Benefits of social product innovation are manifold. The prime ones are —
* right product for the right market at the right time at the right price;
* lowest direct cost; sharing of risk and reward;
* real-time on demand access to resources; and
* organic transformation with the market.

He cited the example of Apple’s iPhone, which was launched during the peak of recession. The rest is history, as this smartphone went on to change the dymanics of the mobile phone market!

Hebbar highlighted that the society itself has core values of social product innovation. The core purpose — help everyone have their lives! The focus should be on process innovation and prodct innovation, leading to business innovation.

Today, everyone is on the cloud, mobile, connected and reading everyone. Creative commons is the most accepted license model today. Co-creation is always welcome.

Measuring performance of carbon nanotubes as building blocks for ultra-tiny computer chips of the future

October 15, 2007 Comments off

There is this really great story from IBM Research Labs that I simply have to seed here for my readers.

IBM’s scientists have created a method to measure the performance of carbon nanotubes as building blocks for ultra-tiny computer chips of the future. Of course, you can also read it on IBM Research Lab’s site as well as on CIOL’s semicon site.

IBM scientists have measured the distribution of electrical charges in tubes of carbon that measure less than 2nm in diameter, 50,000 times thinner than a strand of human hair.

This novel technique, which relies on the interactions between electrons and phonons, provides a detailed understanding of the electrical behavior of carbon nanotubes, a material that shows promise as a building block for much smaller, faster and lower power computer chips compared to today’s conventional silicon transistors.

Phonons are the atomic vibrations that occur inside material, and can determine the material’s thermal and electrical conductivity. Electrons carry and produce the current. Both are important features of materials that can be used to carry electrical signals and perform computations.

The interaction between electrons and phonons can release heat and impede electrical flow inside computer chips. By understanding the interaction of electrons and phonons in carbon nanotubes, the researchers have developed a better way to measure their suitability as wires and semiconductors inside of future computer chips.

In order to make carbon nanotubes useful in building logic circuitry, scientists are pushing to demonstrate their high speed, high packing density and low power consumption capabilities as well as the ability to make them viable for potential mass production.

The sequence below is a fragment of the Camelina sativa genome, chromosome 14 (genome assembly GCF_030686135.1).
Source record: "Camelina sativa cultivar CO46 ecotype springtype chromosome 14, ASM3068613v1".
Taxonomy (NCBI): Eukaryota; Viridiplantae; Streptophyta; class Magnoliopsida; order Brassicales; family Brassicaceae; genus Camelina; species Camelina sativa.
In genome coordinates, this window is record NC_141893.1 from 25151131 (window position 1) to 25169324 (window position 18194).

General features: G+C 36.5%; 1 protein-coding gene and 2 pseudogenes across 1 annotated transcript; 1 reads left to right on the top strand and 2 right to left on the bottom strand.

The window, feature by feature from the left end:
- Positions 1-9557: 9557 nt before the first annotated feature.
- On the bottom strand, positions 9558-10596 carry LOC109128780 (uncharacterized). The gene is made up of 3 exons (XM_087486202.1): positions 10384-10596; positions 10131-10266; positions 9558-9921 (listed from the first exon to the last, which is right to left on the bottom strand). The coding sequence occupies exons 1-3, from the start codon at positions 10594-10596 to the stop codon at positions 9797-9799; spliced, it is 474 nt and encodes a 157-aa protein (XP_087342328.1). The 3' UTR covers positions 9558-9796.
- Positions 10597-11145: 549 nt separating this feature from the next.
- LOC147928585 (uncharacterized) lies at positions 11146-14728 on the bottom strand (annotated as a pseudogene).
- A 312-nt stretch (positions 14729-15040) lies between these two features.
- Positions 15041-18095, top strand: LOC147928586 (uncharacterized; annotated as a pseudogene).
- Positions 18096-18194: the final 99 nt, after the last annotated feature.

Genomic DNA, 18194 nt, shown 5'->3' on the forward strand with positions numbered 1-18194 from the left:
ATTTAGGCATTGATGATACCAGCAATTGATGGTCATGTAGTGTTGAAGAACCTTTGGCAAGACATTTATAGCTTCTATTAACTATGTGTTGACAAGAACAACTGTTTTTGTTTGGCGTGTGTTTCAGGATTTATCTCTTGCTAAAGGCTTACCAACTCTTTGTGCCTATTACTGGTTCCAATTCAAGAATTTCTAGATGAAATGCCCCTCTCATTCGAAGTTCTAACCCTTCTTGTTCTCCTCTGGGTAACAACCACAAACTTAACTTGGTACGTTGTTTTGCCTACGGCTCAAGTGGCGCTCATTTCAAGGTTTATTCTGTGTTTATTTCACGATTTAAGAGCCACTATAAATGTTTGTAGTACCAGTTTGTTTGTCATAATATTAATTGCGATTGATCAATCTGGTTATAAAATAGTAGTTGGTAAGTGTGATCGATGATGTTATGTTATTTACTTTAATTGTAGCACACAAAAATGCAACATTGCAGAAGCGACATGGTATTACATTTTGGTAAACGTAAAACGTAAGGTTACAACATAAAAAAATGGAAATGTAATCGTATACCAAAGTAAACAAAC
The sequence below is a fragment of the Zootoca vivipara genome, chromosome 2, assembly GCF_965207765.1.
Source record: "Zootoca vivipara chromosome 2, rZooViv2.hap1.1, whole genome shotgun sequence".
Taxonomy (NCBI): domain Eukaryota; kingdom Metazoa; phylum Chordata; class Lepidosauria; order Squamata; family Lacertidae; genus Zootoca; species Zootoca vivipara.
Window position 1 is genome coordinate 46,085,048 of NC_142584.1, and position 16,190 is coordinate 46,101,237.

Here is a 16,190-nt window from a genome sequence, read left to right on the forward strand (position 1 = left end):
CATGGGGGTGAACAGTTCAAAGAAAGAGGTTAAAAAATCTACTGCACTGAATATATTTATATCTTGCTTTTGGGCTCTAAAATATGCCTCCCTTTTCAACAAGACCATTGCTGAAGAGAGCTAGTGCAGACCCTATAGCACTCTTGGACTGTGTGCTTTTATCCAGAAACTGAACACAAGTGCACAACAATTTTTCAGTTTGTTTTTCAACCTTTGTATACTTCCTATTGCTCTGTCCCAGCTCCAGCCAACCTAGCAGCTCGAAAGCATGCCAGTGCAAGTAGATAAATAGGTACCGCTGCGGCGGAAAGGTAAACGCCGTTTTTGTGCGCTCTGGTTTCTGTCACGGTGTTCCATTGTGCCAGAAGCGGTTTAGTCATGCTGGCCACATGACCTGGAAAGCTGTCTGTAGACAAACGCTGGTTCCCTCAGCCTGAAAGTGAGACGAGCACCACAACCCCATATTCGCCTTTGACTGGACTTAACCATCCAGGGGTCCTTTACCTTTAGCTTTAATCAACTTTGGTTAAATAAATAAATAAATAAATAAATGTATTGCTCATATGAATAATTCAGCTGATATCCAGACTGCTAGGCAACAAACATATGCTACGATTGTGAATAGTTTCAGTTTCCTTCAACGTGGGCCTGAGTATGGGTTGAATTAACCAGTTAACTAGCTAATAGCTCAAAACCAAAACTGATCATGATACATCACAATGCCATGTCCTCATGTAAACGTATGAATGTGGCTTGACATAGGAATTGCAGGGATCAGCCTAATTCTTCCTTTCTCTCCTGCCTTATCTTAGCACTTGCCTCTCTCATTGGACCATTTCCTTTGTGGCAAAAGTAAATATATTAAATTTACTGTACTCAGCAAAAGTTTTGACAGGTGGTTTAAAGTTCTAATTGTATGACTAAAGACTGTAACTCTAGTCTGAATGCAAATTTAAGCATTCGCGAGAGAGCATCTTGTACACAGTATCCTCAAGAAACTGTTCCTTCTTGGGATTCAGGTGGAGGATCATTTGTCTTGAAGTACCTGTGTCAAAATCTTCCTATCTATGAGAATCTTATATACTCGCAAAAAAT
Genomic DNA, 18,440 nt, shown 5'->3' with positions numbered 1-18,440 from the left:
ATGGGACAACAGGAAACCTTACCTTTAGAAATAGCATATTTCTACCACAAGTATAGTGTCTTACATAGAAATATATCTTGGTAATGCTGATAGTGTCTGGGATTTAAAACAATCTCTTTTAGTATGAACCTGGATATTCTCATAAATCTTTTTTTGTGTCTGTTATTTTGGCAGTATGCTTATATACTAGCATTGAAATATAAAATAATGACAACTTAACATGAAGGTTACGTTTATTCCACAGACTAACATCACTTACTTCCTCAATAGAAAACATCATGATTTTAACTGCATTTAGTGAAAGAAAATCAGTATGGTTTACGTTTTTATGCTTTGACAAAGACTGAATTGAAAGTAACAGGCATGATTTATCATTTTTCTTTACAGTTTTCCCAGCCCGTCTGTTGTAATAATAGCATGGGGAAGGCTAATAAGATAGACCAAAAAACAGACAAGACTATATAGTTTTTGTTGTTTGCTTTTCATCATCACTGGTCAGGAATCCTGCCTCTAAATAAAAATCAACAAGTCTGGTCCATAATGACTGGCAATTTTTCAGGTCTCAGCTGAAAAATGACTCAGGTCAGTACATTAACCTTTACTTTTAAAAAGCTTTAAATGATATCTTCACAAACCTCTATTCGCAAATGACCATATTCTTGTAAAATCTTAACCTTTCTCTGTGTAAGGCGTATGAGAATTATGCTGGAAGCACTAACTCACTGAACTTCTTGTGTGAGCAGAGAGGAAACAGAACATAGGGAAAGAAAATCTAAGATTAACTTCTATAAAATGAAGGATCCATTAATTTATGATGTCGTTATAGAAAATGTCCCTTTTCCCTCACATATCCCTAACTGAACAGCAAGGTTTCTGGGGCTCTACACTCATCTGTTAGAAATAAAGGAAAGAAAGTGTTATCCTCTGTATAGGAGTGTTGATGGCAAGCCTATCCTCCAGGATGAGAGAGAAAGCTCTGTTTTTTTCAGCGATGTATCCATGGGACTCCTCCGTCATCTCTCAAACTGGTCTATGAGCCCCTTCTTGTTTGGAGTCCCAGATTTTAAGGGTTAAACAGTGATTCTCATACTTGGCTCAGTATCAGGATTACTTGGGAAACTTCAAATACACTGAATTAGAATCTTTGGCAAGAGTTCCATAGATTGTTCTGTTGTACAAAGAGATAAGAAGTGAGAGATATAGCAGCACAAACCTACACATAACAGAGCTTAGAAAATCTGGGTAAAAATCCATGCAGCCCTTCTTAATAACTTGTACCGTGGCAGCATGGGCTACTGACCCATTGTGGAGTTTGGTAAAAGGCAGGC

Dr. Phaedon Avouris, IBM Fellow and lead researcher for IBM’s carbon nanotube efforts, said: “The success of nanoelectronics will largely depend on the ability to prepare well characterized and reproducible nano-structures, such as carbon nanotubes. Using this technique, we are now able to see and understand the local electronic behavior of individual carbon nanotubes.”

To date, researchers have been able to build carbon nanotube transistors with superior performance, but have been challenged with reproducibility issues. Carbon nanotubes are sensitive to environmental influences.

For example, their properties can be altered by foreign substances, affecting the flow of electrical current and changing device performance. These interactions are typically local and change the density of electrons in the various devices of an integrated circuit, and even along a single nanotube.

France rising in nanotech excellence

October 9, 2007 Comments off

This was sent to me by the French Technology Press Office in New Delhi. Reproduced here for readers.

More and more companies from the USA and Japan are investing and launching partnerships in France to take advantage of its cutting-edge nanotechnology expertise. France boasts several zones dedicated to advancing nanotechnology excellence, including the SCS cluster in Sophia Antipolis, the Systematic cluster in the Paris region and notably, the global micro-nanotechnology cluster Minalogic in Grenoble.

In 2007, Minalogic will strengthen its leader status by investing €80 million into 8 new collaborative projects focused on micro and nanotechnologies for next-generation semiconductors and new manufacturing processes, and it recently welcomed Hewlett-Packard as its 50th partner. Starting in September, HP will help cluster members save valuable amounts of time and money with access to highly advanced 2-TeraFlop data processors, called Virtual Nodes.

On the research side, France’s world-class nanotech laboratory CEA-Leti and the leading Japanese lithography company Nikon announced a joint effort to examine Double Patterning and Double Exposure technology for 32 nm semiconductor devices. “Leti offers an outstanding, state-of-the-art facility with all of the processes required for Double Patterning,” says Toshikazu Umatate, Executive Officer, Precision Equipment Co., Nikon Corp. Another Japanese leader, Yamatake, is already working with Leti to develop nanotechnologies.

International companies looking to expand in nanotechnology are also choosing France for their European headquarters. The California-based analog semiconductor company Monolithic Power Systems, ranked as one of the fastest growing companies in Silicon Valley by Deloitte, has now opened its headquarters in Bernin-Crolles, and Boc Edwards, part of the Linde Group, has also moved its European semiconductor business headquarters from London to Grenoble to be closer to its electronics customers and to recruit skilled talent in the region.